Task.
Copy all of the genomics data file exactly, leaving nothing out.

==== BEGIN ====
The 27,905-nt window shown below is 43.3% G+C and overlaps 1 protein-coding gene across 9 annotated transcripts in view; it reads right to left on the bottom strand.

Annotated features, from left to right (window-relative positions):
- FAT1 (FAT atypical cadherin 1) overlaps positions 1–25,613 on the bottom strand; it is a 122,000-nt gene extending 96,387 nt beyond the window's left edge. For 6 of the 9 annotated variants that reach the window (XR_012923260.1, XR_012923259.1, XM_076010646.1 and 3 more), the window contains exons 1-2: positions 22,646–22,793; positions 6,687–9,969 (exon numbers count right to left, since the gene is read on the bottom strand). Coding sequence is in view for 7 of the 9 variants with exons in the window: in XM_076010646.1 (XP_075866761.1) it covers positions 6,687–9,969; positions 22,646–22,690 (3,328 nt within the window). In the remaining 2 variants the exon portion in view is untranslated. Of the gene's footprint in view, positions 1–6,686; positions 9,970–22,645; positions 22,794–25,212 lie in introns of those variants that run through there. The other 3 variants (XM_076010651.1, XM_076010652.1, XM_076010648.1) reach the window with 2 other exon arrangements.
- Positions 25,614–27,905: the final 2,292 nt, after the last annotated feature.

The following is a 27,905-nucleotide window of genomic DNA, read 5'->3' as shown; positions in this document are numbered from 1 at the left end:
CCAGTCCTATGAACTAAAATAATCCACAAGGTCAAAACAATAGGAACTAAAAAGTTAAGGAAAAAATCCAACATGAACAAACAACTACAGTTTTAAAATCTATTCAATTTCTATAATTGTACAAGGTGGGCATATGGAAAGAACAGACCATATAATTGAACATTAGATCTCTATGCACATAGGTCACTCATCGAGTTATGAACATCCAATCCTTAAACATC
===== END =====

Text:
The 27,905-nt window shown below is 43.3% G+C and overlaps 1 protein-coding gene across 9 annotated transcripts in view; it reads right to left on the bottom strand.

Annotated features, from left to right (window-relative positions):
- FAT1 (FAT atypical cadherin 1) overlaps positions 1–25,613 on the bottom strand; it is a 122,000-nt gene extending 96,387 nt beyond the window's left edge. For 6 of the 9 annotated variants that reach the window (XR_012923260.1, XR_012923259.1, XM_076010646.1 and 3 more), the window contains exons 1-2: positions 22,646–22,793; positions 6,687–9,969 (exon numbers count right to left, since the gene is read on the bottom strand). Coding sequence is in view for 7 of the 9 variants with exons in the window: in XM_076010646.1 (XP_075866761.1) it covers positions 6,687–9,969; positions 22,646–22,690 (3,328 nt within the window). In the remaining 2 variants the exon portion in view is untranslated. Of the gene's footprint in view, positions 1–6,686; positions 9,970–22,645; positions 22,794–25,212 lie in introns of those variants that run through there. The other 3 variants (XM_076010651.1, XM_076010652.1, XM_076010648.1) reach the window with 2 other exon arrangements.
- Positions 25,614–27,905: the final 2,292 nt, after the last annotated feature.

The following is a 27,905-nucleotide window of genomic DNA, read 5'->3' as shown; positions in this document are numbered from 1 at the left end:
CCAGTCCTATGAACTAAAATAATCCACAAGGTCAAAACAATAGGAACTAAAAAGTTAAGGAAAAAATCCAACATGAACAAACAACTACAGTTTTAAAATCTATTCAATTTCTATAATTGTACAAGGTGGGCATATGGAAAGAACAGACCATATAATTGAACATTAGATCTCTATGCACATAGGTCACTCATCGAGTTATGAACATCCAATCCTTAAACATC